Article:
Rep. Rashida Tlaib (D-Mich.) outside the Capitol on Jan. 4, the opening day of the 116th Congress. (Susan Walsh / Associated Press)
• Canada Court Refuses To Suspend Religious Symbol Law
• Rep. Rashida Tlaib Talk Cancelled After Poway School District Rescinds Theatre Use
• In 75 Constituencies, There Were No Women On The Ballot Paper – This Isn’t What My Grandmother Fought For
• Changing Faces Of Lambeth Mps As Women Make Their Mark
• Thanks To Boris Johnson's General Election Majority, Being A Visibly Muslim Woman Just Got Harder
• Moment Judge Rinder Explodes With Fury At Stanley Johnson Over Muslim Women Comments
• Bernie Sanders Retracts Endorsement Of Californian Who Defends Crude Sex Ratings Of Women
• Nana Asma’u, The Princess And Iconic Muslim Feminist From Nigeria You Should Know
• Texas Town Mandates Diversity Training After Bigoted Comment On Facebook Against A Muslim Woman
Compiled By New Age Islam News Bureau
Canada court refuses to suspend religious symbol law
13th Dec 2019
By Barry Ellsworth
TRENTON, Canada (AA): The Quebec Court of Appeal Thursday refused to suspend the Quebec law that bans most public servants from wearing religious symbols while on the job, including teachers and police officers.
The National Council of Canadian Muslims (NCCM) and the Canadian Civil Liberties Association, along with a university student, had argued the law unfairly targets Muslim women who wear the hijab. The organizations said the law also disproportionately applies to women and in doing so it violates the sexual equality rights enshrined in the Canadian charter of rights.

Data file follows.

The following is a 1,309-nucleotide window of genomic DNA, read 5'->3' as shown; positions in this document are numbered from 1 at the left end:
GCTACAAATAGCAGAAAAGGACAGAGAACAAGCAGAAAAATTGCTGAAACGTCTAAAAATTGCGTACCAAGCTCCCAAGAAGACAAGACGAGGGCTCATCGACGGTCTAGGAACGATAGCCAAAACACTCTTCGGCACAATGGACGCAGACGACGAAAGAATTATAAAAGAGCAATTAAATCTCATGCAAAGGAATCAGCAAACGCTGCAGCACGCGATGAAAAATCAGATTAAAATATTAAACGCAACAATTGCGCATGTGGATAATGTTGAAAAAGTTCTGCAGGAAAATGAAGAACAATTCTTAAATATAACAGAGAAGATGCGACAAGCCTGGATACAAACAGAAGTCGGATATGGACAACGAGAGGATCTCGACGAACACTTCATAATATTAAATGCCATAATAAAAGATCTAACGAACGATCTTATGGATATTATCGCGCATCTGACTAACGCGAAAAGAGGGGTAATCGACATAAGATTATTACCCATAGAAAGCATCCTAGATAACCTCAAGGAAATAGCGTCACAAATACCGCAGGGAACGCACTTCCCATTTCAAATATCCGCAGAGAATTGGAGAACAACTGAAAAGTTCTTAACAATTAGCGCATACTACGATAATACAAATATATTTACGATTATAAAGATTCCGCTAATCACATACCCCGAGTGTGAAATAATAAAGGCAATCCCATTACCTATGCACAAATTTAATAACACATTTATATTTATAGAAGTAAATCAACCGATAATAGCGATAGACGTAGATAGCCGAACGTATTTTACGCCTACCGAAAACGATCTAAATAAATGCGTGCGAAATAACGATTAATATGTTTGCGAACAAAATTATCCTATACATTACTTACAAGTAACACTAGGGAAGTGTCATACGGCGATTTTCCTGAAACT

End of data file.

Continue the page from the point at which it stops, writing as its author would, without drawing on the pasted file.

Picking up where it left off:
But Thursday’s ruling does not end the fight against the law.
“While we are disappointed with the result, we never thought that fighting for the rights of Quebecers and Canadians would be easy,” said Mustafa Farooq, executive director of the NCCM.
They had asked the judge to grant a stay (suspend the law) while the Quebec Superior Court decides if the law is constitutional. A ruling is expected to be made sometime in the future.
But the Quebec government put a clause, called the notwithstanding clause, into the legislation. That clause severely limits appeals under the Canadian and Quebec charters or rights.
The main challenge made to the Quebec Superior Court is that the law is too vague, banning religious symbols such as hijabs, turbans, kippahs and crosses for some in the public sector, but not others. In doing so, the law defies its own secularism that stipulates respect for equality and religious freedom, opponents argue.
The secularism law also is the subject of a lawsuit by the union representing 45,000 Quebec teachers. Some Muslim women who wear the hijab said they were rejected when they applied for teaching positions after the bill became law earlier this year.
Both the NCCM, the civil liberties organization and the province have said they will take legal fight to the Supreme Court of Canada if necessary.
[Map of Canada by CIA/Public Domain]
Rep. Rashida Tlaib talk canceled after Poway school district rescinds theater use
Request to use high school was approved, then withdrawn after protest letter
By J. HARRY JONES
DEC. 13, 2019 8:55 AM
A planned talk by Rep. Rashida Tlaib at the Westview High School theater has been canceled after the Poway Unified School District revoked its approval of the event, saying that is the only day the space can be cleaned before the holiday break.
Notice of the cancellation came late Thursday morning, a day after the district had sent an email to the Center for American-Islamic Relations (CAIR) confirming use of the theater on Dec. 21 for the two-hour event, “Defending Our Communities, a Conversation with Rep. Rashida Tlaib.” CAIR representatives had spoken with school officials about the event before it was originally approved and had applied via the district’s web portal.
But then, on Wednesday, a letter protesting the event was sent by a conservative legal fund to the school’s superintendent and school board president suggesting that Tlaib’s presence and the event would be an insult to the Jewish community, which it said is still struggling to get over the nearby Chabad of Poway synagogue shooting of last April that left one dead and three wounded.